How do you start well prepared for the Campus Obstacle Run?

If you’ve never run an obstacle run before, it might look like a big challenge at first. That’s what it is for the untrained person. That is why we have listed a number of tips so that you can start the Campus Obstacle Run optimally prepared! All these tips are put into practice every Wednesday at the training of D.S.S.V. Tartaros. For personal guidance during this training, you are welcome to come by 3 times every Wednesday at 20:00. During this training, we will provide strength and technique training for 1.5 hours, after which you can complete the run without worry. We assemble at the main entrance of the sports centre (which is located on the east side) at the University of Twente.

Clothing

In general, close-fitting stretch clothing is worn during a survival/obstacle run. Preferably clothing that does not retain much moisture, because you will get wet during the run and if the clothing retains too much water you cool quickly. The standard equipment consists of trail shoes, socks over the ankles, a tight, a thermal shirt with long sleeves and a t-shirt over it. Of course, it is also possible to wear other clothes, but make sure that you put on long pants and that you wear multiple layers, regardless of the weather. Keep in mind that people are running off-road and that this makes walking harder than normal. Finally, it is wise to take a plastic/garbage bag with you to store your dirty things afterwards.

Running

Although the obstacles are the most important part of the obstacle run, running is also a big part, the course is 6.3 kilometres long! The majority of the route runs on unpaved roads. This makes walking harder than normal. Therefore it is important that you can run 6 kilometres. An advantage over a running competition is that your fitness will have time to recover during the obstacles and your arms can recover during the run. Because of this variety, you can decide for yourself which part is the most emphasized.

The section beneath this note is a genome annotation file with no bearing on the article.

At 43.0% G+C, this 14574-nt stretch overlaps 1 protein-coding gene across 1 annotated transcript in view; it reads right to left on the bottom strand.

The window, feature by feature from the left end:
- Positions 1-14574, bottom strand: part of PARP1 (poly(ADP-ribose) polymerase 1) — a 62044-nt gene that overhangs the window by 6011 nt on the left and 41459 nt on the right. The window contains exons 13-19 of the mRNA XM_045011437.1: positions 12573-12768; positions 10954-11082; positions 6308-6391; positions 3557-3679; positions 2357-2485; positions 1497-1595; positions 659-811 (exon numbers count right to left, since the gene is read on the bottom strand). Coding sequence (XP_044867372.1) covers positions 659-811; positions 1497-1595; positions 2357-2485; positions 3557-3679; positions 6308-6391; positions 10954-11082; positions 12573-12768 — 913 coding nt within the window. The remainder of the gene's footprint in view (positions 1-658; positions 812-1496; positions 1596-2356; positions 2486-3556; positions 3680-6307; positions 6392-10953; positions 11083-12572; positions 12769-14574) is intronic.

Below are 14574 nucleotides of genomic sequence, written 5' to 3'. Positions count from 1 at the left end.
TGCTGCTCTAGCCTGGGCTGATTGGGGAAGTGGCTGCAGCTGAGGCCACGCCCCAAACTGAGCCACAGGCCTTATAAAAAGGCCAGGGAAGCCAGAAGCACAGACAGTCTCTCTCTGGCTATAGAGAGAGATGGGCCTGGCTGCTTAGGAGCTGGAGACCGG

If you can’t run for 6 kilometres yet, you still have enough time to start training. You can find tips for starting runners on Runnersweb. If you have little or no running experience, it is in any case important not to run as fast as you can for 6 kilometres. The chance of injuries is then large. It is wiser to follow a schedule (see Runnersweb) in which you build up the distance and the pace slowly. It is also better to run at a constant pace, instead of starting too fast and then having to walk a bit.

We have a few more tips to prevent injuries:

  • Walk on running shoes with sufficient cushioning. Note that damping disappears from older shoes, even if you have not walked many kilometres on it. This is because the rubber in the sole hardens.
  • It is less stressful for your knees to walk on unpaved roads or rather forest or grass. Try to alternate paved and unpaved.
  • Train your core stability (trunk stability). Many injuries result from a lack of balance and strength of the trunk muscles. Training your core also ensures that you run more effectively. Here you will find some good exercises.

Obstacles

In addition to running, you will also encounter 19 different obstacles. For obstacles such as the “slootloop” and the “tijgernet” you do not need much technique, but for a “bandenladder”, “swingovers” and a “apenhang”, technique is important. If you have never done this before, these obstacles can look very challenging. It appears that in 3 training sessions most people can learn these techniques enough to successfully complete these obstacles. If you are unable to attend one of our trainings or if you want to practice again at home, you can check out the youtube channel Survivalruncoaches. This includes the “voetklem” (Movie 1, Movie 2, Movie 3), the “apenhang” (Movie 1, Movie 2), the “catcrawl” and the “bandenladder“. All these videos are merged into a playlist below.